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Comment: Re:4 cities... (Score 2) 71

by NotQuiteReal (#47936245) Attached to: Airbnb To Start Collecting Hotel Tax On Rentals In San Francisco
Yes, in Europe, the price stated, is the price you pay, but, at least while shopping via the Internet, it is common to point out that the VAT is included. For example, go to booking.com, select a European city, pick a random hotel and it will give the price - AND - the notation "Included 20% VAT" (London) or "Included 25% VAT" (Copenhagen), "Included: 6% VAT, Not included: € 2 city tax per person per night." (Bruges).

While it is nice to have an all-inclusive price, it is important to be transparent on the amount of taxes being paid. In Europe, just as in the US, taxes vary wildly state-by-state.

Comment: 4 cities... (Score 3, Informative) 71

by NotQuiteReal (#47933689) Attached to: Airbnb To Start Collecting Hotel Tax On Rentals In San Francisco
I live in California, but stayed in hotels in several other states in the last couple of weeks... 14% occupancy tax does seem high, but this is San Francisco, they love taxes up there...

Dallas = Room + 2% DTPID Fee + 7.1% City Tax + 6.1% State Tax
NYC = Room + Sales Tax 8.875% + Occupancy Tax 5.875% + Room Tax $2.00 + Room Unit Tax $1.55
Boston = Room + State Tax 5.7% + City Tax 6% + CCF Tax 2.75%
Philadelphia = Room + Lodging Tax 8.5% + Sales Tax 8%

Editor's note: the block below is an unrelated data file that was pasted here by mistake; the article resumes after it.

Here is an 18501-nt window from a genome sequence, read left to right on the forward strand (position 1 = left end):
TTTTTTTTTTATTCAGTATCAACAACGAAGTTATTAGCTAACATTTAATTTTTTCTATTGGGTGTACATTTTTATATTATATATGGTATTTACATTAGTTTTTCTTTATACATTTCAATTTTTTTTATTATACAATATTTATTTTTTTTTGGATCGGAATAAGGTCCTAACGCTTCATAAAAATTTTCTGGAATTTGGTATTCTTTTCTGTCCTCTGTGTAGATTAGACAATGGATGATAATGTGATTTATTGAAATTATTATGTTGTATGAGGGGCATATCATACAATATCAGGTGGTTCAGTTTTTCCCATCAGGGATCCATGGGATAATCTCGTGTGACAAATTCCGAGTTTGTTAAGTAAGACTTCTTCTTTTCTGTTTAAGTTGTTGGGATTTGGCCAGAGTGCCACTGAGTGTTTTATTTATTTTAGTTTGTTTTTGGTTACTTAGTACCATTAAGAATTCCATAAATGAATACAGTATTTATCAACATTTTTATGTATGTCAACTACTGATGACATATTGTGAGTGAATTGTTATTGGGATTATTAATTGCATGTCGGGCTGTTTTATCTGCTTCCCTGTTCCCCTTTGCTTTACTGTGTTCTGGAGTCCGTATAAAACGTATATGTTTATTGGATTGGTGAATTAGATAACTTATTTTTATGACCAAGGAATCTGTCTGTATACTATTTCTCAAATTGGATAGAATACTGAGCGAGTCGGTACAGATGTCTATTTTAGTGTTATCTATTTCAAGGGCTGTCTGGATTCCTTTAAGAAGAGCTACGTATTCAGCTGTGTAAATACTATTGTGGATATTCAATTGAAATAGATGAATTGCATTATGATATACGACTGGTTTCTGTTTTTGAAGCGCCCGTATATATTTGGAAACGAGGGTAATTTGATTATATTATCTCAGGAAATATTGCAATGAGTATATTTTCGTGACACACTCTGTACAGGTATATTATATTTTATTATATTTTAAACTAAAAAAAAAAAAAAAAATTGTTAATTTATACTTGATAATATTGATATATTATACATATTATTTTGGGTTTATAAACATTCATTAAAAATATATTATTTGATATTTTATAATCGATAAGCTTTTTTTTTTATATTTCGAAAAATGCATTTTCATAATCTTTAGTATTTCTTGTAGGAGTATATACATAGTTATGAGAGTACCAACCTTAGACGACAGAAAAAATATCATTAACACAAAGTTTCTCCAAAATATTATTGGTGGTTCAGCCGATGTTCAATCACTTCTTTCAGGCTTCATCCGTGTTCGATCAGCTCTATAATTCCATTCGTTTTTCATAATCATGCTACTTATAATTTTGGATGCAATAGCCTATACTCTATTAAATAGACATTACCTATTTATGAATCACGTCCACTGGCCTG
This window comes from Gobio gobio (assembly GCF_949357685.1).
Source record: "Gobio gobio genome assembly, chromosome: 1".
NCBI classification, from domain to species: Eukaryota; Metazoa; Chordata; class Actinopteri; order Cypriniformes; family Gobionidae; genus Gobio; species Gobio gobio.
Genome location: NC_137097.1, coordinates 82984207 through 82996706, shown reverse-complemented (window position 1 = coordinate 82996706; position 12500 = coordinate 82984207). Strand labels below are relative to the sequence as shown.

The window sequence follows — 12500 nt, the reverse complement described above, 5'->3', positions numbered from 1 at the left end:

In Europe they are much more civilized about it -- they just toss in some huge VAT tax (like 20%) and may or may not mention that it is "included" (how thoughtful of them.) In some places there are still more taxes - in Dublin Ireland, my hotel bill had the room fee, with VAT included, but also added "other local taxes and fees" amounting to 9.25% of that...

In general, the observation that taxing visitors is popular is accurate, and accelerating, it seems.

Comment: About 1/2 of 1 percent of their budget (Score 2) 245

by NotQuiteReal (#47894649) Attached to: City of Turin To Switch From Windows To Linux and Save 6M Euros

hopes to save 6 million Euro over five years by switching from Windows XP to Ubuntu Linux in all of its offices. The move will mean installing the open source operating system on 8,300 PCs, which will generate an immediate saving of roughly €300 per machine (almost €2.5m altogether, made up from the cost of Windows and Office licences)

€6,000,000/8,300 = €723 Euro per machine. Subtract 300, up-front (OS/Office) = €85 per year savings, after the licenses.

Let's say the average city employee makes €40,000/year (I have no idea what they make, but assuming one employee per workstation, those workers are about 1/4 of the cities annual budget of €1,266,000,000)

So, the half a day's wage saved (€85) per year isn't a big deal either way - either they are happy with the open source systems and they make out, or they go back to proprietary software and spend a couple of days wages, if needed.

And why does it need to be all or nothing? People should use what makes them most productive... within the support capabilities of the IT staff. Out of 8300 workstations I wouldn't be surprised if a large share of them could get by with basically running a web browser, but for those who need Windows or MacOS to get their work done, so be it.

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